All carbs eventually break down into glucose (blood sugar) during digestion, to be used for energy. If your body has more glucose than it needs, a small portion of the excess is stored in the liver and muscles (as glycogen), and the rest as triglycerides in fat cells.
|Complex Carbs (starches and fiber)||Simple Carbs|
|Fiber-rich fruits in whole form||Raw sugar|
|Whole grains||High-fructose corn syrup|
|Potatoes (white or sweet)||Fruit juice concentrate|
|Foods made with whole grain flour (breads, pasta)||Processed fruit juices|
What about dairy foods?
Dairy is complicated. It’s comprised of proteins, fats, and a specific type of sugar called lactose. Lactose breaks down into glucose (blood sugar) just like any other simple carb. But there’s such a wide variety of foods that fall into the “dairy” category: milk, yogurt, cheese, butter, and cream and all the subvarieties of each. Regardless, dairy contains many important nutrients: protein, calcium, B vitamins, and vitamin D. Fermented dairy products like yogurt and some cheeses, are lower in lactose and have healthy bacteria that may benefit digestive health. Cheeses in particular vary widely in the amount of lactose they contain. For example, parmesan, Swiss and brie have extremely low simple carbs per serving.
More about protein
Protein exists in every cell of the body. Adequate protein is essential to keeping muscles, bones, and tissues healthy. Protein also plays a critical role in many body functions, such as blood clotting, immune system response, vision, and hormone and fluid balance.
The results of the study compilation mentioned above regarding protein are interesting – and confusing. They advocate low (“but sufficient”) protein intake up to age 65, then “moderate” intake thereafter. This seems contradictory to what’s been promoted for years, and especially as high protein intake is the focus of the popular Keto and Paleo diets. According to the Physicians Committee for Responsible Medicine, with the traditional Western diet, the average American consumes about double the protein their body needs. Additionally, the primary sources of protein consumed tend to be animal products, which can also be high in fat and saturated fat.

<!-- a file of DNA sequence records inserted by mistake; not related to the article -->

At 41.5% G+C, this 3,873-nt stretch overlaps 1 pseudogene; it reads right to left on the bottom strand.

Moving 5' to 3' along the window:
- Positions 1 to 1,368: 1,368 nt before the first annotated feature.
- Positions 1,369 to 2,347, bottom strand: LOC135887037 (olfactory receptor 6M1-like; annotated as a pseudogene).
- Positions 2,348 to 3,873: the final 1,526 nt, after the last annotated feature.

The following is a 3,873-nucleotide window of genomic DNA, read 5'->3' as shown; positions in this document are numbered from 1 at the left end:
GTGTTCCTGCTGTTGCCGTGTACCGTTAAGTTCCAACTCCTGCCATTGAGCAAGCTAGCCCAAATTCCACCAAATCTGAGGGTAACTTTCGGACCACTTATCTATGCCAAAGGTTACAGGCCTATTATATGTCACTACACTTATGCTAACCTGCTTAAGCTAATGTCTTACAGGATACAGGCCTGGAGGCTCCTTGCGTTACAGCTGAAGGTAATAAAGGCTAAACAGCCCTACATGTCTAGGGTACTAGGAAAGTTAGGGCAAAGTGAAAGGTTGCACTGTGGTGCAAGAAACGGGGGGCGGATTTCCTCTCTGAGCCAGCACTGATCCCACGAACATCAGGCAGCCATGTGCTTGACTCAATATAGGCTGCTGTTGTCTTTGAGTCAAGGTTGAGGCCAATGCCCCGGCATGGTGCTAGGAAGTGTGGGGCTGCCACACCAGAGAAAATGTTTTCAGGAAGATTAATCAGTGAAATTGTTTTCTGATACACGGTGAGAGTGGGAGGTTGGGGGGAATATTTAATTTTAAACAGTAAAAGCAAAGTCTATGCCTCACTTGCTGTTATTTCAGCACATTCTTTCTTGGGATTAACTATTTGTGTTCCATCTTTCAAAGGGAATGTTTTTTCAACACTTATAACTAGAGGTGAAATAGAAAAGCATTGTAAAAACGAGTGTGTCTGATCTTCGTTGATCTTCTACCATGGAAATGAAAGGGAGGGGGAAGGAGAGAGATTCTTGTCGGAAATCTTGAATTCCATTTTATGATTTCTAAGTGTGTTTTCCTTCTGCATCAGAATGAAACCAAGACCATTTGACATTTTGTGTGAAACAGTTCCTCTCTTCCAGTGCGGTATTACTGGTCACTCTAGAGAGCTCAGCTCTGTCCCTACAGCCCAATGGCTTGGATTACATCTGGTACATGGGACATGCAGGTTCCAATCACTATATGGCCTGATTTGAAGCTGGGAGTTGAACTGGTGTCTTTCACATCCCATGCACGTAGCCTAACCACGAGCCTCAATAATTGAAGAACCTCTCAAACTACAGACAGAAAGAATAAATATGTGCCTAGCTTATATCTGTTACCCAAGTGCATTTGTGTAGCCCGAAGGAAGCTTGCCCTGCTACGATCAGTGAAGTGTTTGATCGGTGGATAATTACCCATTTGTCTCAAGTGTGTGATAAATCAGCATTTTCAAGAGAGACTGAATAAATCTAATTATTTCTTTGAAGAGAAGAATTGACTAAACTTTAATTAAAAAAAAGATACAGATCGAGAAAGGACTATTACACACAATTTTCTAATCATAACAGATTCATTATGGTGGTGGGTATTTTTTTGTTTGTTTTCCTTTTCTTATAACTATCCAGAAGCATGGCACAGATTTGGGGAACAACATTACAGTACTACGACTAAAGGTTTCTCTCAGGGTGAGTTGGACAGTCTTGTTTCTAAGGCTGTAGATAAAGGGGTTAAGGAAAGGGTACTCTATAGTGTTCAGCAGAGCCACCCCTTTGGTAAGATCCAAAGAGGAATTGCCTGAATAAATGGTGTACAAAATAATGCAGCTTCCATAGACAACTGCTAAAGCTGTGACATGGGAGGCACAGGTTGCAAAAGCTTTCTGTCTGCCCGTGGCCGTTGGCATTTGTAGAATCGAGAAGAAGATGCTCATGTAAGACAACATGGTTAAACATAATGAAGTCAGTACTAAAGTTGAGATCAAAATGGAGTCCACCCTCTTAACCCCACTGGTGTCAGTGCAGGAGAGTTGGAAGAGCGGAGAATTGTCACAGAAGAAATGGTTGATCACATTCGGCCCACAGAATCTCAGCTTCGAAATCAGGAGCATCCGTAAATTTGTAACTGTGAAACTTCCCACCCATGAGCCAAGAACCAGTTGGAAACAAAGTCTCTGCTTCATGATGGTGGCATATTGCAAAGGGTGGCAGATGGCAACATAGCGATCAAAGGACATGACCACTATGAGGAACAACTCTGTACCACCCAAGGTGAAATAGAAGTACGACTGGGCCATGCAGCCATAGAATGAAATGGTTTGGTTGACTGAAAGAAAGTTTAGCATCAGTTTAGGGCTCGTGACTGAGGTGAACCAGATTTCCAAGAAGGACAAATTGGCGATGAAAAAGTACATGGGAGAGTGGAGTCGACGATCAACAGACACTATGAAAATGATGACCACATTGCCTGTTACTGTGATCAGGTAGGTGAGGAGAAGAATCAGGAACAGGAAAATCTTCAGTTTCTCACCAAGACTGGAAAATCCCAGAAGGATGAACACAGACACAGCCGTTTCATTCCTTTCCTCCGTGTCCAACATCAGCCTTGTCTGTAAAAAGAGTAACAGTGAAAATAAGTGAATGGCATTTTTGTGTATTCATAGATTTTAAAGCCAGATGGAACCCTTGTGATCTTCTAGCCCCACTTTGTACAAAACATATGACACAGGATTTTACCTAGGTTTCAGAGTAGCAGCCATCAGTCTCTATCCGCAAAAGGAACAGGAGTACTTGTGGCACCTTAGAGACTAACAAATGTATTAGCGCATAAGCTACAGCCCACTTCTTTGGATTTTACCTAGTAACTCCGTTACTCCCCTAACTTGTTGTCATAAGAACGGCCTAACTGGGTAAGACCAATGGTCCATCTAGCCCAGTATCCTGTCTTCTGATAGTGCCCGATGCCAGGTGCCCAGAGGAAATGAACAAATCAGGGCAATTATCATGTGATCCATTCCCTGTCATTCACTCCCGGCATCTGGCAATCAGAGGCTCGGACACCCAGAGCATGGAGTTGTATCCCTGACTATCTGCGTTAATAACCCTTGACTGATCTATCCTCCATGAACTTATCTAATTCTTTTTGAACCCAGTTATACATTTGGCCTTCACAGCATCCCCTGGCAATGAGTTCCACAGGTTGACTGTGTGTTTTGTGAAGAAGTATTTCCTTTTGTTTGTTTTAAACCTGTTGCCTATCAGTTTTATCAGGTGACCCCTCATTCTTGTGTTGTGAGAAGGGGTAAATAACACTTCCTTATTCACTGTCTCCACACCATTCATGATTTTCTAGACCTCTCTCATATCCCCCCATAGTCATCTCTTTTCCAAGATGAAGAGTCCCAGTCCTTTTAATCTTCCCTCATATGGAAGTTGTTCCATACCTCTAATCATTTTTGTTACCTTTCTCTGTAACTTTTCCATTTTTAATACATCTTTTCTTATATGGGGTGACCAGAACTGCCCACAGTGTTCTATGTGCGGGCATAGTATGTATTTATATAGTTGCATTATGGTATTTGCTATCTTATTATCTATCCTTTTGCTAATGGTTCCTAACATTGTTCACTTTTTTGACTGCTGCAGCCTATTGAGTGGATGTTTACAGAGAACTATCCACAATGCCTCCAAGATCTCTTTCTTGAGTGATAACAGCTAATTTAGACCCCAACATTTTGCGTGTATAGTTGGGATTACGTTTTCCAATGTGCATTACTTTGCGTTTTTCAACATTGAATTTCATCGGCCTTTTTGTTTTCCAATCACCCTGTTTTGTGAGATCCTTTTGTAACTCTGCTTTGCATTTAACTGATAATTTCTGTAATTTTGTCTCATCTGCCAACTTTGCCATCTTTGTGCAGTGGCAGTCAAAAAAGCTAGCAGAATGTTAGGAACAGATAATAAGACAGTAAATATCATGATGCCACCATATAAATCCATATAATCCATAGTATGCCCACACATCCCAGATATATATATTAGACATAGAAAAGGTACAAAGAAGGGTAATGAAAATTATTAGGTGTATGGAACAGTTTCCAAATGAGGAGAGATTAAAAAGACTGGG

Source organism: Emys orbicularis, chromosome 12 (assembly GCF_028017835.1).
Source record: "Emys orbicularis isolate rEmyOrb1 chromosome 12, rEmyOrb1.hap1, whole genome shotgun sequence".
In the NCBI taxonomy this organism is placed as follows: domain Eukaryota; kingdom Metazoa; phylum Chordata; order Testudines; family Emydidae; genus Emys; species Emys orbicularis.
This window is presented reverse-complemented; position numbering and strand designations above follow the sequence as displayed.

The U.S. government recommends a daily protein intake of 56 grams for men, and 46 grams for women, on average.
The Physicians Committee also states that high-protein diets for weight loss, disease prevention, and enhanced athletic performance are supported by little to no verifiable scientific research. Rather, extensive studies show that the healthiest diet is one that is high in [complex] carbohydrates, low in fat, and adequate in protein.
Where we get our protein matters even more
Scientific studies confirm that the source of protein in our diets is a significant contributing factor to longevity. The World Health Organization has declared red and processed meats “carcinogenic to humans” and observed an increased risk for pancreatic, stomach, and other cancers. Replacing red and processed meat with plant-based protein sources has been shown to reduce the risk of death from heart disease, kidney disease, diabetes, and certain cancers. Processed meats are things like baloney, salami, hot dogs, corned beef, bacon, sausage (and anything that has “nugget” in its name.)
So what are some good sources of plant-based proteins?
- Tofu (soy)
- Chickpeas (aka Garbanzo beans)
Interestingly, all of these are also legumes/whole grains/complex carbs.
What so many studies conclude is that if we want to live longer, we must put food in our bodies that will reduce the likelihood of disease, keep our muscles and bones strong, and support our immune systems.
Start by making just a few small changes to your nutrition – like swapping red meat for leaner choices such as chicken or fish; eliminating processed meats altogether; or adding a serving of legumes as a side dish for lunch or dinner. Then build on those new habits step by step. Small changes can make a huge difference in the long run!